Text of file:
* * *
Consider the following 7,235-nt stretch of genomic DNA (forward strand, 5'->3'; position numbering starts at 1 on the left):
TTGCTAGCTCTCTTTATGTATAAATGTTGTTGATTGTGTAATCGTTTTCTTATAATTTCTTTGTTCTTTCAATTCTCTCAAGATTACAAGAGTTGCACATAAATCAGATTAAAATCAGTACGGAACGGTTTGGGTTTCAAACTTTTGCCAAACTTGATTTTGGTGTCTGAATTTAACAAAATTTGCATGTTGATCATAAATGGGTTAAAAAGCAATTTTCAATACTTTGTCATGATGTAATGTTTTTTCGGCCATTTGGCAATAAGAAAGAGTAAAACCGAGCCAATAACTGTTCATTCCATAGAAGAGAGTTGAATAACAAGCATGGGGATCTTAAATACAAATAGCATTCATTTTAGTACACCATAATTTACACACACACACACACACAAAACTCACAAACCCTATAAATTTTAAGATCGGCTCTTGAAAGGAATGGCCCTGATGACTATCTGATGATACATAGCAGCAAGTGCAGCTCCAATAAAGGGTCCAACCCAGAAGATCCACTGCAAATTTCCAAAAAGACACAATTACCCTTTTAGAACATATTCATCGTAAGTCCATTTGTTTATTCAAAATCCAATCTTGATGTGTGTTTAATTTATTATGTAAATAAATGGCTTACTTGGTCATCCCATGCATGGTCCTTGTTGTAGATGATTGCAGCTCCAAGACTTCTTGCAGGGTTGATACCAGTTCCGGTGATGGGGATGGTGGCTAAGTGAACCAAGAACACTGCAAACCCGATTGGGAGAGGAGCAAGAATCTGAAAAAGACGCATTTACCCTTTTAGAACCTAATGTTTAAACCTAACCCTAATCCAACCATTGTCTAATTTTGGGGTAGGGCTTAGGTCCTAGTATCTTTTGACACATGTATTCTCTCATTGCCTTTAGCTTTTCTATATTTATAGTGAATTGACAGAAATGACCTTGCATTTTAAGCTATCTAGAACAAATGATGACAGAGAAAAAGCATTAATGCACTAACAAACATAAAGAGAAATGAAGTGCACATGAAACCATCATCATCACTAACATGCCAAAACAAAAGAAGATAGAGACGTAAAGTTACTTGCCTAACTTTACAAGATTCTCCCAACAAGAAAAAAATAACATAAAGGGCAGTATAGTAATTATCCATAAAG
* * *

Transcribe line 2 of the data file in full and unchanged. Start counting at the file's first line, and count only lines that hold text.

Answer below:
TTGCTAGCTCTCTTTATGTATAAATGTTGTTGATTGTGTAATCGTTTTCTTATAATTTCTTTGTTCTTTCAATTCTCTCAAGATTACAAGAGTTGCACATAAATCAGATTAAAATCAGTACGGAACGGTTTGGGTTTCAAACTTTTGCCAAACTTGATTTTGGTGTCTGAATTTAACAAAATTTGCATGTTGATCATAAATGGGTTAAAAAGCAATTTTCAATACTTTGTCATGATGTAATGTTTTTTCGGCCATTTGGCAATAAGAAAGAGTAAAACCGAGCCAATAACTGTTCATTCCATAGAAGAGAGTTGAATAACAAGCATGGGGATCTTAAATACAAATAGCATTCATTTTAGTACACCATAATTTACACACACACACACACACAAAACTCACAAACCCTATAAATTTTAAGATCGGCTCTTGAAAGGAATGGCCCTGATGACTATCTGATGATACATAGCAGCAAGTGCAGCTCCAATAAAGGGTCCAACCCAGAAGATCCACTGCAAATTTCCAAAAAGACACAATTACCCTTTTAGAACATATTCATCGTAAGTCCATTTGTTTATTCAAAATCCAATCTTGATGTGTGTTTAATTTATTATGTAAATAAATGGCTTACTTGGTCATCCCATGCATGGTCCTTGTTGTAGATGATTGCAGCTCCAAGACTTCTTGCAGGGTTGATACCAGTTCCGGTGATGGGGATGGTGGCTAAGTGAACCAAGAACACTGCAAACCCGATTGGGAGAGGAGCAAGAATCTGAAAAAGACGCATTTACCCTTTTAGAACCTAATGTTTAAACCTAACCCTAATCCAACCATTGTCTAATTTTGGGGTAGGGCTTAGGTCCTAGTATCTTTTGACACATGTATTCTCTCATTGCCTTTAGCTTTTCTATATTTATAGTGAATTGACAGAAATGACCTTGCATTTTAAGCTATCTAGAACAAATGATGACAGAGAAAAAGCATTAATGCACTAACAAACATAAAGAGAAATGAAGTGCACATGAAACCATCATCATCACTAACATGCCAAAACAAAAGAAGATAGAGACGTAAAGTTACTTGCCTAACTTTACAAGATTCTCCCAACAAGAAAAAAATAACATAAAGGGCAGTATAGTAATTATCCATAAAG